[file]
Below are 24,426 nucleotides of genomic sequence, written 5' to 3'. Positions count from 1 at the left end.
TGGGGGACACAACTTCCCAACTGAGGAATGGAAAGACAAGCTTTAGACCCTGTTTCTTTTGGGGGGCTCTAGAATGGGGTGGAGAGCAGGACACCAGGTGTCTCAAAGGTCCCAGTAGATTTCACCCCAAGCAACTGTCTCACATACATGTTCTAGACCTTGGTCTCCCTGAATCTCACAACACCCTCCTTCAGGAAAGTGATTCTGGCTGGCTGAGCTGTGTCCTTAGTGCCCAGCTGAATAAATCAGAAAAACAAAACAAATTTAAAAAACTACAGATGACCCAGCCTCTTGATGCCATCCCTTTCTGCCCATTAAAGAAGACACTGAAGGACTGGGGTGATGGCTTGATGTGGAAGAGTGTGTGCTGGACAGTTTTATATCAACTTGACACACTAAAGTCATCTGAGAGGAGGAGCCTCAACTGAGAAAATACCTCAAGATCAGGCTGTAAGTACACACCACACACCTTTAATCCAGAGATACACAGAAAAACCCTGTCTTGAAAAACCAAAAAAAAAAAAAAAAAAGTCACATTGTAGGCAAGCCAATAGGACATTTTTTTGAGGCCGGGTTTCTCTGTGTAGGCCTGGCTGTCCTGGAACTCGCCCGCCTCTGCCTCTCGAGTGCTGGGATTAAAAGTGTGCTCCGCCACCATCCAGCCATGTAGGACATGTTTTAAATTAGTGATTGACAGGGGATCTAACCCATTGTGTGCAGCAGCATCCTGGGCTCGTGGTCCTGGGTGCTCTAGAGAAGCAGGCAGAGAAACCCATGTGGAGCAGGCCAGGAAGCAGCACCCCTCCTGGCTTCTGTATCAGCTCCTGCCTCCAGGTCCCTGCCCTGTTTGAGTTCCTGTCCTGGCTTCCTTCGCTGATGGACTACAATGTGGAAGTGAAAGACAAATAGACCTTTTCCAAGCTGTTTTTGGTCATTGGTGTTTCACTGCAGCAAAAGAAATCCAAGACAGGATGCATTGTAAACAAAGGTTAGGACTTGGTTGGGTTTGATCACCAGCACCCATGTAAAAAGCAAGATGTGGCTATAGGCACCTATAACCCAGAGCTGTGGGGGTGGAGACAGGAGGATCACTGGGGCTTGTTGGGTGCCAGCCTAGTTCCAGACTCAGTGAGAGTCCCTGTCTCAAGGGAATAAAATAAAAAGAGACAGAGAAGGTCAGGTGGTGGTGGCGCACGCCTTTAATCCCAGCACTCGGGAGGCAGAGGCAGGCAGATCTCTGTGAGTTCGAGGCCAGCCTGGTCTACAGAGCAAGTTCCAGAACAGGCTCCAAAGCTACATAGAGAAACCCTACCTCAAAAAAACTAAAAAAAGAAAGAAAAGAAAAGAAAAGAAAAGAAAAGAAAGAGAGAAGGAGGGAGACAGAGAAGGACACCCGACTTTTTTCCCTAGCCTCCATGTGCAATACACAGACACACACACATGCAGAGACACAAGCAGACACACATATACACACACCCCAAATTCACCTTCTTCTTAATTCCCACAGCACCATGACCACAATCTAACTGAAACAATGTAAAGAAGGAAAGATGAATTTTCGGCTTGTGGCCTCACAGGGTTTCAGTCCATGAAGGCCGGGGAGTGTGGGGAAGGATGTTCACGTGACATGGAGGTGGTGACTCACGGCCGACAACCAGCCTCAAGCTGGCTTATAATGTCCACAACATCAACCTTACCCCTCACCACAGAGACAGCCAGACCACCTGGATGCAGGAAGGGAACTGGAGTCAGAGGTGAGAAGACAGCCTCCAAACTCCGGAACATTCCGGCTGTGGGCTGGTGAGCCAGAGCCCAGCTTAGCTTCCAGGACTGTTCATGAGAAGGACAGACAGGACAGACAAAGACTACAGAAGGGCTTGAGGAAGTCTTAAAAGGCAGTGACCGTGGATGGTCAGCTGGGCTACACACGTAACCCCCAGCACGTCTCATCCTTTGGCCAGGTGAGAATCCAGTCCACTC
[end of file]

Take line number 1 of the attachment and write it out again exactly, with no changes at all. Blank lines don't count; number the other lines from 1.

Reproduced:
Below are 24,426 nucleotides of genomic sequence, written 5' to 3'. Positions count from 1 at the left end.